Mr. Leigh : It is becoming increasingly clear that a great deal of planning is going on in Washington, if not in London, for changing the regime in Baghdad and running Iraq after a successful war. The commitment on behalf of our Army and our reservists may be very long term. What discussions have military authorities had with Territorial and reserve forces about the time commitment that they may have to make to this operation? How many reservists have applied for exemption from service?

Dr. Moonie: Up to now, roughly 15 per cent. of those called up have applied for deferment of one sort or another. Clearly, the numbers that we call out reflect the need to secure the numbers that we require in service, so we call out many more than will be ultimately needed. I can assure the hon. Gentleman that the procedure is going well.

Dr. Nick Palmer (Broxtowe): As my hon. Friend will know, one of the changes made in recent years was to establish a national reserve mobilisation centre at Chetwynd barracks in my constituency. Will he pay tribute to the staff working on that complex operation, and is he satisfied with their work so far?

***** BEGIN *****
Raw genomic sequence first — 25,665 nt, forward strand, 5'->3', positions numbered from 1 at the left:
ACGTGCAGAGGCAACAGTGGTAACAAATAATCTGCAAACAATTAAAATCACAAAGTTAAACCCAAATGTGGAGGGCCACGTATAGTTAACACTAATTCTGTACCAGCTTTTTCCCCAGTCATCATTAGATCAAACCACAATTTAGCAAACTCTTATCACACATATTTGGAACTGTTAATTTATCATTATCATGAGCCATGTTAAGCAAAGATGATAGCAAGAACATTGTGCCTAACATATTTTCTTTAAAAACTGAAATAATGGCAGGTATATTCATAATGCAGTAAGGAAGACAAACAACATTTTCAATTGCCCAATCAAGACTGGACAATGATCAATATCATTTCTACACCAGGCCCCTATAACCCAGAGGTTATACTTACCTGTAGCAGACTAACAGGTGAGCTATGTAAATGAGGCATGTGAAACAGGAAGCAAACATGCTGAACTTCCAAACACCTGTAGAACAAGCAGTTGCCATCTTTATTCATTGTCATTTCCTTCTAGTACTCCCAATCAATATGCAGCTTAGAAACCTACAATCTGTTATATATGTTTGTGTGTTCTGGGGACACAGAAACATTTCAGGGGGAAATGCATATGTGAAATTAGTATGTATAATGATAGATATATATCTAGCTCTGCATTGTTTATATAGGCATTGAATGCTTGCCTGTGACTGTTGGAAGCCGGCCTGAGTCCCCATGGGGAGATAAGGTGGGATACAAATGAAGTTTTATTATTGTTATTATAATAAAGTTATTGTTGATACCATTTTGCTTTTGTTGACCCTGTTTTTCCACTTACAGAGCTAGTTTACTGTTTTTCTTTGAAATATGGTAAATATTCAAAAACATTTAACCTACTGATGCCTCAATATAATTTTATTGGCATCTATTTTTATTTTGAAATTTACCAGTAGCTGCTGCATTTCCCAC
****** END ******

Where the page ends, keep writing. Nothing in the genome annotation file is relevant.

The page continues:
Dr. Moonie: Yes, I certainly pay tribute to the dedication of the staff. The mustering centre at Chilwell is operating very well; staff are putting in long hours to carry out an enormous amount of work to ensure that reservists are properly equipped, briefed and prepared for any role that they may have.

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Armed Forces Recruitment

8. Mr. Tim Boswell (Daventry): If he will make a statement on recruitment to the armed forces since January. [99854]

The Parliamentary Under-Secretary of State for Defence (Dr. Lewis Moonie): Audited recruitment figures since 1 January 2003 are not yet available. However, armed forces recruitment is progressing well, and the early indications are that the level of interest being shown by young people in pursuing an armed forces career reflects no discernible difference when compared to the same period last year.